The last string of the regular expression below represents a case for when there is a character followed by an x and by another character without spaces. The x will be replaced with the special character for “times” or &# 215 ;
The characters in the image below are the symbols for replacement. Generally the quotes are not misleading to search engines.
WordPress 3.3.x and Earlier
The following dynamic string variable is found in the \wp-includes\formatting.php file. If you wish to remove all dynamic characters, simply delete both lines and your wordpress posts will render correctly.
Avg Disk Queue Length is one of the main counters in the perfmon application. Avg Disk Queue Length is an estimate of requests on the physical or logical disk that are either in service or waiting for service. The value is a product of Disk Transfers/sec (response X I/O) and Avg Disk sec/Transfer.
What does it all mean? It’s confusing for many, but there are many instances where a high Avg Disk Queue Length does not mean a bottleneck. To see whether Avg Disk Queue Length is indeed showing a true representation of your disk’s performance, you need to compare Current Disk Queue Length over an interval. Add the Current Disk Queue Length to the counters graph in perfmon.
If the Current Disk Queue Length for the previous interval matches the Current Disk Queue Length for the current interval, then indeed the Avg. Disk Queue Length can be used as a general representation of the condition of your storage system.
Say your Avg. Disk Queue Length shows a value of 4, and the Current Disk Queue Length for the current interval is 3, and the previous interval was 0. This means the number of I/O arrivals is greater than the I/O completions during the interval. This results in an incorrect value for Avg Disk Queue Length – often to the horror of System Administrators.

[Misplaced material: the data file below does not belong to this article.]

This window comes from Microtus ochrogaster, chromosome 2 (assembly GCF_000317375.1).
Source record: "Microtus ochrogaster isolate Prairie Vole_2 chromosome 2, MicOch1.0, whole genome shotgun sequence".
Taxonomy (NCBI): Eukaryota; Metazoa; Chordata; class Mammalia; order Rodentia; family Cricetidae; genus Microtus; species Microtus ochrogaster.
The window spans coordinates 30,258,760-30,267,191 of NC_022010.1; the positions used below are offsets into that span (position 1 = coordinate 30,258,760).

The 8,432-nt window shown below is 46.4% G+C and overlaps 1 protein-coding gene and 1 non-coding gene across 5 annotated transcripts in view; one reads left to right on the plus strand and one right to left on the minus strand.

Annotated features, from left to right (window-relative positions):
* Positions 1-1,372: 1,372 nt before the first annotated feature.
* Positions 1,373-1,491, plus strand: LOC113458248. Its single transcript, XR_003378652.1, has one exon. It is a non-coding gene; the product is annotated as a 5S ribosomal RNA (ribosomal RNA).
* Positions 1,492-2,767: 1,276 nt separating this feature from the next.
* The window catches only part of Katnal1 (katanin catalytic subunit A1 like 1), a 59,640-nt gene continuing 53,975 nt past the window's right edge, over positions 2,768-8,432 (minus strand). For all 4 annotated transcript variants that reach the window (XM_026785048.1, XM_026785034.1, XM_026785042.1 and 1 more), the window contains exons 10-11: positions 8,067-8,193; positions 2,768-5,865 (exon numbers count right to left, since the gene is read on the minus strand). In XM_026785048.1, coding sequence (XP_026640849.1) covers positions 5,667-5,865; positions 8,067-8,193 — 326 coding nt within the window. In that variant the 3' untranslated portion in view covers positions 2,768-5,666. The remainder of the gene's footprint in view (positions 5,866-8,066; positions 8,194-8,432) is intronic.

Suppose you have determined the value of Avg Disk Queue Length is indeed accurate and useful – how much is too much? As a general rule for hard disks, an Avg Disk Queue Length greater than 2 (per hard disk) for extended periods of time is considered undesirable. If you have a RAID system with 8 disks, you do not want an Avg Disk Queue Length greater than 16. Faster hard disks with quicker access times (and therefore I/O) will allow greater flexibility with these numbers. Avg Disk sec/read and Avg Disk sec/write should be under 10ms – over 20ms may indicate a bottleneck. If while Avg. Disk Queue Length is over 2 and % Disk Time is hovering at 60% or above, you may want to look into a possible I/O bottleneck.
Below is a perfmon graph taken on a test machine. Avg Disk Queue Length reaches 36!! on a 2 disk RAID1 configuration.
Using another program called FileMon (http://technet.microsoft.com/en-us/sysinternals/bb896642.aspx) we are able to see each program being accessed on the machine in real-time. The small screenshot shows a section of DBServer operations all within the same second. As it turns out, there were well over 300 instances during a one-second interval, correlating to the spike that sent the Avg Disk Queue Length to 36.
This particular situation was a stress test comprised of 12 users performing typical operations at the same time on a networked database server. Obviously a 2 disk RAID1 system (10K SAS) was not up to the task.